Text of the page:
A bill to allow the voluntary interruption of pregnancy (IVE) in Argentina will be debated tomorrow in the Senate, with the government of President Alberto Fernández hoping it will win approval following its successful passage through the lower house earlier this month.
The debate on whether to legalise abortion will start at 4pm and though the numbers seem to be tight, the Casa Rosada is confident it will become law.
Although some senators have requested changes be made to the bill in order to ensure its passage, the ruling Frente de Todos coalition has ruled that possibility out, arguing that modifications would mean the bill would be returned to the Chamber of Deputies. It wants the initiative to go to a vote now.
The bill’s outcome remains uncertain, though it is clear that the circumstances are more favourable than in 2018, when a bill to legalise abortion cleared the lower house before failing in the Senate.
The Noticias Argentinas news agency, citing polling by analysts on Monday, predicted that 32 senators will vote in favour, with the same number lined up against. That would lead to a tie-break with Vice-President Cristina Fernández de Kirchner, who chairs the upper house, given a casting vote.
Other outlets have predicted a 34-34 tie in theory, with the certainty of some of those votes complicated by other issues. For example, former president Carlos Menem – a staunch opponent of the move – is hospitalised and his health difficulties are expected to prevent him from voting. Tucumán senator José Alperovich, on leave from the Senate, will also not be given a say.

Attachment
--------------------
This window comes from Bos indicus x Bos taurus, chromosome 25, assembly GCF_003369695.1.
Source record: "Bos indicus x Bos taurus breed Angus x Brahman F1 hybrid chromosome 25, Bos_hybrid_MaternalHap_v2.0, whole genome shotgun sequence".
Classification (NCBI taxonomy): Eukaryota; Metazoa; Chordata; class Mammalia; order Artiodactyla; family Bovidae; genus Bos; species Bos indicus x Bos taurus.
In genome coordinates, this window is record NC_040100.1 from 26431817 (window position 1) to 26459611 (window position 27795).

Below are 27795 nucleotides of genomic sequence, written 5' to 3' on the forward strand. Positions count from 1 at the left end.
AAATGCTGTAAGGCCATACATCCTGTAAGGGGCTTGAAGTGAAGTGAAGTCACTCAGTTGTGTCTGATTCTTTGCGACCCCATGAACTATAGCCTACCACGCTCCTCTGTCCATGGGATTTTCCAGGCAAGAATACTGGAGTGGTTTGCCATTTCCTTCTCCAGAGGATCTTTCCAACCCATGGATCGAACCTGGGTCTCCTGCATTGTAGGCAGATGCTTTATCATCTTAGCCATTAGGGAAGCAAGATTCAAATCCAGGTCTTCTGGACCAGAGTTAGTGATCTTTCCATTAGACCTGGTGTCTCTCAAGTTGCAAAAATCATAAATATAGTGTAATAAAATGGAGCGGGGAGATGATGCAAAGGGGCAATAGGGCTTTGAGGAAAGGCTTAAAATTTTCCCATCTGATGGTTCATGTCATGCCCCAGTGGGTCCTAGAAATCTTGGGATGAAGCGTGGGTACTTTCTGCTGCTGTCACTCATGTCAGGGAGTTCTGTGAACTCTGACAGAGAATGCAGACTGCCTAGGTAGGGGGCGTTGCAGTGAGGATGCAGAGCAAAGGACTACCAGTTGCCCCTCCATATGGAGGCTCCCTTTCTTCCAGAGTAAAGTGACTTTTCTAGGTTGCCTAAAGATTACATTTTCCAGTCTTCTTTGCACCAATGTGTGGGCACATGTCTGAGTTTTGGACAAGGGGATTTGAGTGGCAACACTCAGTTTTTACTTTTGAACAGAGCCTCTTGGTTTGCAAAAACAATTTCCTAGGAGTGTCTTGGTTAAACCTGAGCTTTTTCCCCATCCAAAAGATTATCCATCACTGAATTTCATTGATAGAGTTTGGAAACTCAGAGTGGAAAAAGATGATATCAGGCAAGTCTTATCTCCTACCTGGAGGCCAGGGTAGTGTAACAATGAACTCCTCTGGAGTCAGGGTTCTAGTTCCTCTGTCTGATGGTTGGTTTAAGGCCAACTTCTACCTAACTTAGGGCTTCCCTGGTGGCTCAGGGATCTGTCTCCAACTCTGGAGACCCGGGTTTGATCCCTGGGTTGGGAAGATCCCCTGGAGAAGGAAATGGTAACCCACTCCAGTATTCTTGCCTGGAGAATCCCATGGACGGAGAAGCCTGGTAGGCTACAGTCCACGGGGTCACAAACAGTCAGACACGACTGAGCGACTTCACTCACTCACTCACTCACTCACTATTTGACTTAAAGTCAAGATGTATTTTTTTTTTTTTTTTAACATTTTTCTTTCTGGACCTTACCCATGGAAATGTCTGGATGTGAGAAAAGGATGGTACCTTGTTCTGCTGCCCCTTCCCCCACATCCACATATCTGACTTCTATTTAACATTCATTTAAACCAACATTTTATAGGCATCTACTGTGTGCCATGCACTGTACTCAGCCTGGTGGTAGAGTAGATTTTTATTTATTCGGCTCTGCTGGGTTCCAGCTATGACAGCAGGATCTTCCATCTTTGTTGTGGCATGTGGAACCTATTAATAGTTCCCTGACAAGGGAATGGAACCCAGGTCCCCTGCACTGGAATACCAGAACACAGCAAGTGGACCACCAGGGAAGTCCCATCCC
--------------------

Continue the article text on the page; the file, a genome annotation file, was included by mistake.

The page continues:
At least three votes are still undefined, while government-aligned Río Negro senator Alberto Weretilneck has requested changes to the bill and may abstain.
It looks like Salta’s Sergio "Oso" Leavy may end up playing a key role. He voted against the bill two years ago, but has indicated he may change that position. President Alberto Fernández has met with the senator, in a bid to convince him to back the initiative.
Demonstrations in favour and against the bill have taken place in recent days, with both sides set to stage large rallies on Tuesday outside Congress.
A previous attempt to legalise abortion two years ago passed through the Chamber of Deputies, before being defeated in the Senate. The legalisation of abortion was a campaign promise made by President Alberto Fernández ahead of the 2019 election. He initially said a bill would be sent upon taking office, but the arrival of the coronavirus pandemic stalled the effort.